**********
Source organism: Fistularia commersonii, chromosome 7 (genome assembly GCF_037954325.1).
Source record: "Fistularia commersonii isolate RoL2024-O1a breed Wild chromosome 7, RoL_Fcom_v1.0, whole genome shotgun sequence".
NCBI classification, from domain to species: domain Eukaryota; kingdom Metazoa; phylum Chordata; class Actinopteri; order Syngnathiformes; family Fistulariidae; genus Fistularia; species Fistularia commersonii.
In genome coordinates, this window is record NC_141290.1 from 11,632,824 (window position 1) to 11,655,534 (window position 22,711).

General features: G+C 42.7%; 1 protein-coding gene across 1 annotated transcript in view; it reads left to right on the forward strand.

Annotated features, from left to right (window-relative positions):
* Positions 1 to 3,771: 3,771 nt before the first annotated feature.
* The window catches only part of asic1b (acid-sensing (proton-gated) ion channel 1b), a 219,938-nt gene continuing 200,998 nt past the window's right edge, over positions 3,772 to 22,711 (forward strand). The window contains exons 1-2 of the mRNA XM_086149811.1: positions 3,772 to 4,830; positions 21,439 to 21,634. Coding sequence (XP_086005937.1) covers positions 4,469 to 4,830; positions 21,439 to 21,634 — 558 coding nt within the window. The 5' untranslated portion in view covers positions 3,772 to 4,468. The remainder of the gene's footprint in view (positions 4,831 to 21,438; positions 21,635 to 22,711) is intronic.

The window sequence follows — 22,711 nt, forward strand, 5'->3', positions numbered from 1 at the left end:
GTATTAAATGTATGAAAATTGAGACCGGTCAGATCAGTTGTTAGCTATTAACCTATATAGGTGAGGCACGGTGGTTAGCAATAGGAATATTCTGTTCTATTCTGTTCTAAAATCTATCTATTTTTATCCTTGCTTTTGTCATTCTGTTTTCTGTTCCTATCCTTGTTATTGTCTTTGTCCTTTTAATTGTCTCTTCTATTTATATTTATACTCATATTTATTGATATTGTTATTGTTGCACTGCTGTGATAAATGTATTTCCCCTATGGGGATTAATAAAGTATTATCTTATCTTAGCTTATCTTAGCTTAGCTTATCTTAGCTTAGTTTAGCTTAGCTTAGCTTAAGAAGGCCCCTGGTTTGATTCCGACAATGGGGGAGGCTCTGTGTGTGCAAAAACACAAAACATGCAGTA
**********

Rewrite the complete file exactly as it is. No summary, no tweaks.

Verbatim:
Source organism: Fistularia commersonii, chromosome 7 (genome assembly GCF_037954325.1).
Source record: "Fistularia commersonii isolate RoL2024-O1a breed Wild chromosome 7, RoL_Fcom_v1.0, whole genome shotgun sequence".
NCBI classification, from domain to species: domain Eukaryota; kingdom Metazoa; phylum Chordata; class Actinopteri; order Syngnathiformes; family Fistulariidae; genus Fistularia; species Fistularia commersonii.
In genome coordinates, this window is record NC_141290.1 from 11,632,824 (window position 1) to 11,655,534 (window position 22,711).

General features: G+C 42.7%; 1 protein-coding gene across 1 annotated transcript in view; it reads left to right on the forward strand.

Annotated features, from left to right (window-relative positions):
* Positions 1 to 3,771: 3,771 nt before the first annotated feature.
* The window catches only part of asic1b (acid-sensing (proton-gated) ion channel 1b), a 219,938-nt gene continuing 200,998 nt past the window's right edge, over positions 3,772 to 22,711 (forward strand). The window contains exons 1-2 of the mRNA XM_086149811.1: positions 3,772 to 4,830; positions 21,439 to 21,634. Coding sequence (XP_086005937.1) covers positions 4,469 to 4,830; positions 21,439 to 21,634 — 558 coding nt within the window. The 5' untranslated portion in view covers positions 3,772 to 4,468. The remainder of the gene's footprint in view (positions 4,831 to 21,438; positions 21,635 to 22,711) is intronic.

The window sequence follows — 22,711 nt, forward strand, 5'->3', positions numbered from 1 at the left end:
GTATTAAATGTATGAAAATTGAGACCGGTCAGATCAGTTGTTAGCTATTAACCTATATAGGTGAGGCACGGTGGTTAGCAATAGGAATATTCTGTTCTATTCTGTTCTAAAATCTATCTATTTTTATCCTTGCTTTTGTCATTCTGTTTTCTGTTCCTATCCTTGTTATTGTCTTTGTCCTTTTAATTGTCTCTTCTATTTATATTTATACTCATATTTATTGATATTGTTATTGTTGCACTGCTGTGATAAATGTATTTCCCCTATGGGGATTAATAAAGTATTATCTTATCTTAGCTTATCTTAGCTTAGCTTATCTTAGCTTAGTTTAGCTTAGCTTAGCTTAAGAAGGCCCCTGGTTTGATTCCGACAATGGGGGAGGCTCTGTGTGTGCAAAAACACAAAACATGCAGTA